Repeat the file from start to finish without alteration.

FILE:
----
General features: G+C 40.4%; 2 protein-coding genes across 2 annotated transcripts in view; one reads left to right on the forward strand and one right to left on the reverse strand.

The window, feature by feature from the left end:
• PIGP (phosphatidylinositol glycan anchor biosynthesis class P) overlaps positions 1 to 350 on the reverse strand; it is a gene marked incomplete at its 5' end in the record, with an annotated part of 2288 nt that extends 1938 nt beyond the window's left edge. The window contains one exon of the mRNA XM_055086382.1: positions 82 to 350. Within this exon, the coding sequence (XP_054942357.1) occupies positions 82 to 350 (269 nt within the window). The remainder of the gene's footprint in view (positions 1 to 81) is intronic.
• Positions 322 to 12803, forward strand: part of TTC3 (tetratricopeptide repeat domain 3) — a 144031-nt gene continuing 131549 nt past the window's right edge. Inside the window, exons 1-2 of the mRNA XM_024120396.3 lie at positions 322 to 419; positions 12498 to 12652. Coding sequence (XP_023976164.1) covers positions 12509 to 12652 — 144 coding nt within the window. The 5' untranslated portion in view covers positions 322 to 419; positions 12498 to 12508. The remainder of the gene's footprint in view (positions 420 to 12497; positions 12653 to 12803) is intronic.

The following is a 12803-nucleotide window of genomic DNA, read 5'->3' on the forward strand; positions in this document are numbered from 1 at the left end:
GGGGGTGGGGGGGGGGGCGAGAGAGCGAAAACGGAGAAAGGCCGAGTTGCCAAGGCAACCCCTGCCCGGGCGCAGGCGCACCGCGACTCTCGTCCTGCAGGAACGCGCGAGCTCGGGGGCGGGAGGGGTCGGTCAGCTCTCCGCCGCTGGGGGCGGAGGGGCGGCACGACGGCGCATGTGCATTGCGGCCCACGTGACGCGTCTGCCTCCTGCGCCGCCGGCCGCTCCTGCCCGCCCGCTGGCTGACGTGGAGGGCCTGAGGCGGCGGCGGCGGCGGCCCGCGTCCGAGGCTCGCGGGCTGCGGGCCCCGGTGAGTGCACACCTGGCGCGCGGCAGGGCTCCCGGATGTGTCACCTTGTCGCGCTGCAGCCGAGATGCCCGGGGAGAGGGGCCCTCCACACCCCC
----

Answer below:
General features: G+C 40.4%; 2 protein-coding genes across 2 annotated transcripts in view; one reads left to right on the forward strand and one right to left on the reverse strand.

The window, feature by feature from the left end:
• PIGP (phosphatidylinositol glycan anchor biosynthesis class P) overlaps positions 1 to 350 on the reverse strand; it is a gene marked incomplete at its 5' end in the record, with an annotated part of 2288 nt that extends 1938 nt beyond the window's left edge. The window contains one exon of the mRNA XM_055086382.1: positions 82 to 350. Within this exon, the coding sequence (XP_054942357.1) occupies positions 82 to 350 (269 nt within the window). The remainder of the gene's footprint in view (positions 1 to 81) is intronic.
• Positions 322 to 12803, forward strand: part of TTC3 (tetratricopeptide repeat domain 3) — a 144031-nt gene continuing 131549 nt past the window's right edge. Inside the window, exons 1-2 of the mRNA XM_024120396.3 lie at positions 322 to 419; positions 12498 to 12652. Coding sequence (XP_023976164.1) covers positions 12509 to 12652 — 144 coding nt within the window. The 5' untranslated portion in view covers positions 322 to 419; positions 12498 to 12508. The remainder of the gene's footprint in view (positions 420 to 12497; positions 12653 to 12803) is intronic.

The following is a 12803-nucleotide window of genomic DNA, read 5'->3' on the forward strand; positions in this document are numbered from 1 at the left end:
GGGGGTGGGGGGGGGGGCGAGAGAGCGAAAACGGAGAAAGGCCGAGTTGCCAAGGCAACCCCTGCCCGGGCGCAGGCGCACCGCGACTCTCGTCCTGCAGGAACGCGCGAGCTCGGGGGCGGGAGGGGTCGGTCAGCTCTCCGCCGCTGGGGGCGGAGGGGCGGCACGACGGCGCATGTGCATTGCGGCCCACGTGACGCGTCTGCCTCCTGCGCCGCCGGCCGCTCCTGCCCGCCCGCTGGCTGACGTGGAGGGCCTGAGGCGGCGGCGGCGGCGGCCCGCGTCCGAGGCTCGCGGGCTGCGGGCCCCGGTGAGTGCACACCTGGCGCGCGGCAGGGCTCCCGGATGTGTCACCTTGTCGCGCTGCAGCCGAGATGCCCGGGGAGAGGGGCCCTCCACACCCCC